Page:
Smol Melanesian Na Pasifik Nius Digest # 995


1) Solomon Islands Christian Association support West Papua

By Online Editor
5:46 pm GMT+12, 12/06/2014, Solomon Islands

Churches in the Solomon Islands have agreed to actively support the struggle for political independence of the people of West Papua.

The call comes a week before Indonesian President Susilo Bambang Yudhoyono attends the Pacific Islands Development Forum Summit in Denarau, Fiji.

“We in the Solomon Islands have heard the cries of the people of West Papua and we commit to advocating for their inherent right to gainful political self determination and true freedom,” said Father Peter Houhou, Vicar-General of the Anglican Archdiocese of Honiara.

The re-articulation of this commitment to West Papua’s political self determination by the church meeting is aligned with the mandate adopted by the Pacific Conference of Churches General Assembly – in the same meeting complex last year.

The assembly called on all Pacific churches to advocate the freedoms of peoples still under colonial rule in the Pacific.

“Whilst we in the Solomon Islands need to embark again on a journey to rethinking our own self determination, we make this statement in recognition of our moral responsibility to heed the cries of our brothers and sisters in West Papua who are struggling for justice on a daily basis,” Fr Houhou said..

Two weeks ago Solomon Islands church leaders learned that the Churches must continue to exercise without fear, its prophetic role in ‘speaking truth to power’, and in reclaiming this voice, stand up to
defend, affirm and announce its solidarity with all peoples who suffer mightily under colonial oppression.

Reverend Wilfred Kurepitu, Moderator of the United Church in Solomon Islands (UCSI) called on churches to do their duty.

“It is the moral duty of the church to counter oppressive regimes of authority and to actively engage the struggle for justice, freedom and peace. We are hereby called, not only to wish freedom on people that remain under colonial rule, but to actively work in striving for all
oppressed people’s freedom, which also includes our brothers and sisters in Kanaky (New Caledonia) and Maohi Nui (French Polynesia),” he said.

In applauding its Government’s support in sponsoring Maohi Nui’s (French Polynesia) re-inscription onto the UN Decolonization List last year, churches in the Solomon Islands called on government to urgently show similar support to West Papua’s struggle for politicalindependence, and in solidarity with the example set by the Government of the Republic of Vanuatu.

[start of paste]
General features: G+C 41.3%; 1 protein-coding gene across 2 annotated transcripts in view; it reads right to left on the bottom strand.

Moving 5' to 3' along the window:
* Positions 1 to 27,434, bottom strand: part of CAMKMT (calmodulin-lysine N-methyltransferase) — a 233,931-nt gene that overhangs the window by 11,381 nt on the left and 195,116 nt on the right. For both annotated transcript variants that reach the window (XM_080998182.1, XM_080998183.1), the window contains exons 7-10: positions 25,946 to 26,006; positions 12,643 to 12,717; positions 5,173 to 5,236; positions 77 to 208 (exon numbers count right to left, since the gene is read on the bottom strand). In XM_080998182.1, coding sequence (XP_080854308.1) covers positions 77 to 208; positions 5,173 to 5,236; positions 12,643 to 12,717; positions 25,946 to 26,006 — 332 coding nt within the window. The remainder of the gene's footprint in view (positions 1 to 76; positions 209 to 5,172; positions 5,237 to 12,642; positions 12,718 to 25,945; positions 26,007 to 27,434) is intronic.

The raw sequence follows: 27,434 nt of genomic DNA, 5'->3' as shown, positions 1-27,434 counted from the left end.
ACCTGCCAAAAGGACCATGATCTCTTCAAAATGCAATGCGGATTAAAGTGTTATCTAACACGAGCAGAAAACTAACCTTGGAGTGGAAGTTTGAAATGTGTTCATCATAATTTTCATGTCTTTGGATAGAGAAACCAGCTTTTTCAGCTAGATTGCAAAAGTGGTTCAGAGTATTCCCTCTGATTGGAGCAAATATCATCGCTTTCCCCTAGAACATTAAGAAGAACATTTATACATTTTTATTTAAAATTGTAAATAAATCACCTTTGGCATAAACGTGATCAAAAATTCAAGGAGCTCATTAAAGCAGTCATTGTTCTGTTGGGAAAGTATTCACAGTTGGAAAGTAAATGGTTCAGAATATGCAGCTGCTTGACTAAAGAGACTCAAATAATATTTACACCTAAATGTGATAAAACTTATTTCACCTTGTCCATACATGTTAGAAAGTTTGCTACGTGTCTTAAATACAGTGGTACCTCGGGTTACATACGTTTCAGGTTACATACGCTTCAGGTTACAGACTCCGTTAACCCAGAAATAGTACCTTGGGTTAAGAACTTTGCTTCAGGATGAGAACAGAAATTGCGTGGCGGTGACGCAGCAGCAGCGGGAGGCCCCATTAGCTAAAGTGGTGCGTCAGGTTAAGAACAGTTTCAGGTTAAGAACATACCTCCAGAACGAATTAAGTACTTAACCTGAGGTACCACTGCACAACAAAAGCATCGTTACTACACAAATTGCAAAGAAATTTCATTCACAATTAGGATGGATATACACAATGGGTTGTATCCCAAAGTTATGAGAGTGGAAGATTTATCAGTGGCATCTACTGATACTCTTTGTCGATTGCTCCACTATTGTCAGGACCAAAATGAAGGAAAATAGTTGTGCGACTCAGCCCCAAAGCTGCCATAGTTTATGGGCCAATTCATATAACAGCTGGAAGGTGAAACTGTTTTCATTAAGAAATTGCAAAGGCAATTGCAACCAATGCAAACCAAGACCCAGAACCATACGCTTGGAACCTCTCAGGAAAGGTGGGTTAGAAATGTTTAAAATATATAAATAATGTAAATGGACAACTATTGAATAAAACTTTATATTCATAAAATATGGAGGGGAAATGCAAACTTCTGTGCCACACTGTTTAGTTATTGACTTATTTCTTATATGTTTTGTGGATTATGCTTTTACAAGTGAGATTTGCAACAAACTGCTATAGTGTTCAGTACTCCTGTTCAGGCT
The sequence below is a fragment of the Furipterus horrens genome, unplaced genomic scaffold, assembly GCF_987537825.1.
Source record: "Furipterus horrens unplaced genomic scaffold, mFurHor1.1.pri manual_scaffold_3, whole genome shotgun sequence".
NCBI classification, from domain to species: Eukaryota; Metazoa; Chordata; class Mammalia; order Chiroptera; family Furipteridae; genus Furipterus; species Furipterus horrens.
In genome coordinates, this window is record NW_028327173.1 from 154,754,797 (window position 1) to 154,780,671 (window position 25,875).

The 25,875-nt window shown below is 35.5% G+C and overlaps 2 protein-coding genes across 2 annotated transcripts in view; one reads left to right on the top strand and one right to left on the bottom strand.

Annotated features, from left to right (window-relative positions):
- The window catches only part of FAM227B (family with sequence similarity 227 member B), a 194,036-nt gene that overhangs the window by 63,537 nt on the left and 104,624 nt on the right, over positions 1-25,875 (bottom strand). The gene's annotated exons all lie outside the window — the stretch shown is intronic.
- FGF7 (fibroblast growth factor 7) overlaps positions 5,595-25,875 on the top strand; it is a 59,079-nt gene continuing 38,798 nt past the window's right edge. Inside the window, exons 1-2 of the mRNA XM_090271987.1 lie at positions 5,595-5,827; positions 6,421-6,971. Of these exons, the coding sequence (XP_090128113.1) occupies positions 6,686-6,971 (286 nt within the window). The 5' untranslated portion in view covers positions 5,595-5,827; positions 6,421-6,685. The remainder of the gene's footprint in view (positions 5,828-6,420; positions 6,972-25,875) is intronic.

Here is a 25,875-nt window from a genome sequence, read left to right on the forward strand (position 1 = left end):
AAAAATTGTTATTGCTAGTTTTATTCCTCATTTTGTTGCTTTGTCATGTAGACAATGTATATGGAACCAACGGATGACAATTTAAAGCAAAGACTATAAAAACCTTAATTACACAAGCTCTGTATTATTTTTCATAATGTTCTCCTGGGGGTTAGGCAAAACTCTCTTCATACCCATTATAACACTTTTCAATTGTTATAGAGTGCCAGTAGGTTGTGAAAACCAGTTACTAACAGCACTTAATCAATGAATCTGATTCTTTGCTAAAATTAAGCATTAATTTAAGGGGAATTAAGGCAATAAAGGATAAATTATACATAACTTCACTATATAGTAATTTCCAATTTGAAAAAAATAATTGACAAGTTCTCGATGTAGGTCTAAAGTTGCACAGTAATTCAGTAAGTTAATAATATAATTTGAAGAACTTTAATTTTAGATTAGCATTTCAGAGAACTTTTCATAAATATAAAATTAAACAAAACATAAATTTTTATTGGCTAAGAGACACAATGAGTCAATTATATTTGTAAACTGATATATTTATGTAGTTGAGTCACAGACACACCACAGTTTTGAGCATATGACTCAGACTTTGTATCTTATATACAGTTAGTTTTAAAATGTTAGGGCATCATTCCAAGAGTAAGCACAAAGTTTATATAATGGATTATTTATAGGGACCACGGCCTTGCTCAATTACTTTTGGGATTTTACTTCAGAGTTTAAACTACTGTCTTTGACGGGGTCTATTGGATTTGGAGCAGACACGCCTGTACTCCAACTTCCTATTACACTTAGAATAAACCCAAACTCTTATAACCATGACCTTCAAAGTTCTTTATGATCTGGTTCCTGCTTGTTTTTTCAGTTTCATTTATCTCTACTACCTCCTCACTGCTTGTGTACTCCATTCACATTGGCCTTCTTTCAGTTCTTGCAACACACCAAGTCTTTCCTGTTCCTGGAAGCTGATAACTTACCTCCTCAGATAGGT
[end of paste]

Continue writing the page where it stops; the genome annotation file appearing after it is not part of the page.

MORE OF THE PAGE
The workshop on Rethinking the Household of God in the Solomon Islands took place June 2-3 and was jointly organised by the Anglican Church of Melanesia (ACOM) and the Pacific Conference of Churches (PCC)…..PACNEWS

2) Indonesia remains sensitive over West Papua

13 june 2014
The journalist who revealed Indonesia’s move to pull out of a New Zealand-funded police training programme in West Papua says he believes political sensitivity is behind the decision.

The story in the Jakarta Globe newspaper quotes a high-ranking Indonesian police officer saying the Indonesian government stopped the programme amid concerns about New Zealand’s hidden motives.

Harry Pearl, who co-wrote the article, says he can only speculate about the real reasons.

But he says Indonesia remains very sensitive about activities in the province.

“It’s not unusual for them to turn down aid programmes in West Papua, they are quite strict you could say on what aid programmes go on there. I still think they are pretty sensitive to outside scrutiny.”

Harry Pearl says Indonesia is touchy about the West Papuan independence movement.Radio NZ

3a) NZ Govt – no complaints from Jakarta over Papua policing plan

12 June 2014
The New Zealand government says reported concerns about New Zealand’s political motives in funding police training in the troubled Indonesian province of Papua have not been raised with its officials.

The five million US dollar project was due to start this year but cancelled last month after Indonesia pulled out.

According to the Jakarta Globe newspaper, the Indonesia Government pulled out over fears New Zealand had a hidden motive.

However, a spokesperson for the Ministry says the reported concerns have not been raised with the New Zealand Embassy in Jakarta.Radio NZ

3b) Vanuatu daily news digest | 12 June 2014

by bobmakin

  • Prime Minister Natuman drew attention to the link provided by the Tafea / Kanaky Festival to Matthew and Hunter islands now recognised as Umaenupne and Leka on his tour in Tanna. He also stated that he needed a report concerning the use of funds for the Festival before a further such major cultural event could take place – a request of the Tafea Provincial Government. There have been allegations of mis-use of funding with the first such festival.
  • The Vanuatu Meteorology and Geohazards Department is holding a conference on coral reefs and fisheries, coastal erosion and civil rights. Experts in these fields and representatives of civil society will help to plan for any possible impact by coastal erosion.
  • Vanuatu will host the second European Union / Pacific Public and Private Sector Business Dialogue between 25 and 27 June. It will be concerned with funds available under the European Development Fund for the ACP developing countries. The dialogue involves regional bodies and will be held at the Warwick Le Lagon Resort.